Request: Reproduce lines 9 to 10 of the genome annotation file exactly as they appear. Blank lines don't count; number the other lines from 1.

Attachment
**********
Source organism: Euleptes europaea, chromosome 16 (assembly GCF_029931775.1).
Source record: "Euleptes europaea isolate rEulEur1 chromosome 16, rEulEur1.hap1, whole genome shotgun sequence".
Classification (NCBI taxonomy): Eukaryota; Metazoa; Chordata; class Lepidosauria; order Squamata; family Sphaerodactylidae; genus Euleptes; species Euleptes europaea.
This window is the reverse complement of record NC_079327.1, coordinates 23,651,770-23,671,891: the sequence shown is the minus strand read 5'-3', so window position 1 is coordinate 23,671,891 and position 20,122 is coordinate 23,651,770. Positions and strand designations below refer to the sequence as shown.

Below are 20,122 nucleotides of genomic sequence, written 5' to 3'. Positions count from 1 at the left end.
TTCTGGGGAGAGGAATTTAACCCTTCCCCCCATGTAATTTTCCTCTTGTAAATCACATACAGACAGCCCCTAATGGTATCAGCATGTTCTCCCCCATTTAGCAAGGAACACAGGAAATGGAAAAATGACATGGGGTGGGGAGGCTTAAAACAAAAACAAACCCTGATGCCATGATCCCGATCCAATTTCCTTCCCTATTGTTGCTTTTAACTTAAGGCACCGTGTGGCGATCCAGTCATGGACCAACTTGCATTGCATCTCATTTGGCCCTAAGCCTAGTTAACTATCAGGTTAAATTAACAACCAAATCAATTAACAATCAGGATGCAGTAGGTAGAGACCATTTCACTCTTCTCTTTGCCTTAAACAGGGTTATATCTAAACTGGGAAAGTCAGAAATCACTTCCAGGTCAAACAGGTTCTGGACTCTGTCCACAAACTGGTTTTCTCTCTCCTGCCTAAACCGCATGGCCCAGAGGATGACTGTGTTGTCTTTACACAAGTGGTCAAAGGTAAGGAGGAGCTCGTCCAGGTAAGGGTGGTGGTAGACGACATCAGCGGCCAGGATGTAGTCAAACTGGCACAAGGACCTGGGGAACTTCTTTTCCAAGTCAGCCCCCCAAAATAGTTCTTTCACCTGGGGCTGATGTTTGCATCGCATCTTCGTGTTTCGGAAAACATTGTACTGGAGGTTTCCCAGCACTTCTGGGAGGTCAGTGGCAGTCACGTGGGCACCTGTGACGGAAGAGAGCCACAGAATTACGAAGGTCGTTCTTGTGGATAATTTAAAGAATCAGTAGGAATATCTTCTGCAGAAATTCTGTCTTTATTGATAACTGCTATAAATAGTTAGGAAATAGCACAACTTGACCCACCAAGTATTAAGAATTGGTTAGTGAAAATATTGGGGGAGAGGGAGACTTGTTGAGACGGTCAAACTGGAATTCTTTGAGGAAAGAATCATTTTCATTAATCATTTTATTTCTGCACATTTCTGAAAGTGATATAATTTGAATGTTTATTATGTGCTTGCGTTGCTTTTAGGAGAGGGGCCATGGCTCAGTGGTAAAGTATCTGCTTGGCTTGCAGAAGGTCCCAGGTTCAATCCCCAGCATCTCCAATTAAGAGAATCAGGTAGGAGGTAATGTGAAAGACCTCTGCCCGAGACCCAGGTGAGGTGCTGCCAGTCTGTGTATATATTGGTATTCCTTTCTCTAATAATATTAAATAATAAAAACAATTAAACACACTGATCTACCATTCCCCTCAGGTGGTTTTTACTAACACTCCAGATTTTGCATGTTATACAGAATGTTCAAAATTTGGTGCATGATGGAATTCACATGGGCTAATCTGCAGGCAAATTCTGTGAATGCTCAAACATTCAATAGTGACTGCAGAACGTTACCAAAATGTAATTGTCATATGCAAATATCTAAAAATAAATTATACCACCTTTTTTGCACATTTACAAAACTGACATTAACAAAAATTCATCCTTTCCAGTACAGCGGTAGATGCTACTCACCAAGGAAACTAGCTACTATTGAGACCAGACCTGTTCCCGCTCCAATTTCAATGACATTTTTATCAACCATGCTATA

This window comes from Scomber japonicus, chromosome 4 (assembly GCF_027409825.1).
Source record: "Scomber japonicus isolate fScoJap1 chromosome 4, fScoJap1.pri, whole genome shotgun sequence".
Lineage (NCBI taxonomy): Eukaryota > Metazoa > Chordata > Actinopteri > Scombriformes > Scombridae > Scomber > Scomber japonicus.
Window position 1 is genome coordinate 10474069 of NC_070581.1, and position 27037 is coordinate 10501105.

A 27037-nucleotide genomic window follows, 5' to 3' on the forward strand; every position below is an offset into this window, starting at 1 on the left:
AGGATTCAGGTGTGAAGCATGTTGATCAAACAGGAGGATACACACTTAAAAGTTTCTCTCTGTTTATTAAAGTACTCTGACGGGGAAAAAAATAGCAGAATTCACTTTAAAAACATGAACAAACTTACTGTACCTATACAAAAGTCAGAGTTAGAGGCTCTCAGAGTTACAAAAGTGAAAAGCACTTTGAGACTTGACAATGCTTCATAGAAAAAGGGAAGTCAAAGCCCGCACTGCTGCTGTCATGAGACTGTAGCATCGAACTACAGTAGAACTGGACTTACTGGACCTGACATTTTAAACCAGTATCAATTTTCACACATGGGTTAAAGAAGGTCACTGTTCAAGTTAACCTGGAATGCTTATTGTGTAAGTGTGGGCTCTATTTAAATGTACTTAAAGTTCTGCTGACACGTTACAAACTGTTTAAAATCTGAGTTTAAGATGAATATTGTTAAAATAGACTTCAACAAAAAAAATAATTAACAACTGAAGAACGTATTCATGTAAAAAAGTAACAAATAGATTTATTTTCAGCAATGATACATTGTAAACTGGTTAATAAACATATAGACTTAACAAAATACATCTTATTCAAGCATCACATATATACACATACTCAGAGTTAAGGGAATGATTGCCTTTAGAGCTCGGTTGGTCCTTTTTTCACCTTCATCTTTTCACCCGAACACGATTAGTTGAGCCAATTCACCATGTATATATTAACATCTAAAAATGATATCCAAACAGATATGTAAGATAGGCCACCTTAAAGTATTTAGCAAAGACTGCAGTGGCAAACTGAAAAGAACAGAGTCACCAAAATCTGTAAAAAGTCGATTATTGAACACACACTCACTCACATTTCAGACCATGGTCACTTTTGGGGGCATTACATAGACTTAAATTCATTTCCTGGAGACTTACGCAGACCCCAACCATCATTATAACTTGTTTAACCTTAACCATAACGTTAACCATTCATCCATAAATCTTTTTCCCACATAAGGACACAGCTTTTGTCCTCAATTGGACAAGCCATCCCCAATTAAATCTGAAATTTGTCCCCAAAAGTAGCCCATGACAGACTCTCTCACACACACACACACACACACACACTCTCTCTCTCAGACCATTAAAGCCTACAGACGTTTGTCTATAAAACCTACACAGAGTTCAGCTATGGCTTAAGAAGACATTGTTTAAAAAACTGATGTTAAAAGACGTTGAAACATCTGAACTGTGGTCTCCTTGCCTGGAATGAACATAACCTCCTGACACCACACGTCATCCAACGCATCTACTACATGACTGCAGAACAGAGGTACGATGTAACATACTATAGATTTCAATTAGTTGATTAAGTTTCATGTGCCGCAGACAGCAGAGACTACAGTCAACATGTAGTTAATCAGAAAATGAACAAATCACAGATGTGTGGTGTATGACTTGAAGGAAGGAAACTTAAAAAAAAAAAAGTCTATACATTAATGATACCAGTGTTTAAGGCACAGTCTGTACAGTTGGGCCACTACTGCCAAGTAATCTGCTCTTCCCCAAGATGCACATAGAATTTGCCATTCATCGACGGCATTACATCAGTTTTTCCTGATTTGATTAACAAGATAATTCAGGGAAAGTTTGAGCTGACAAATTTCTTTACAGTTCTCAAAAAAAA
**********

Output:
Lineage (NCBI taxonomy): Eukaryota > Metazoa > Chordata > Actinopteri > Scombriformes > Scombridae > Scomber > Scomber japonicus.
Window position 1 is genome coordinate 10474069 of NC_070581.1, and position 27037 is coordinate 10501105.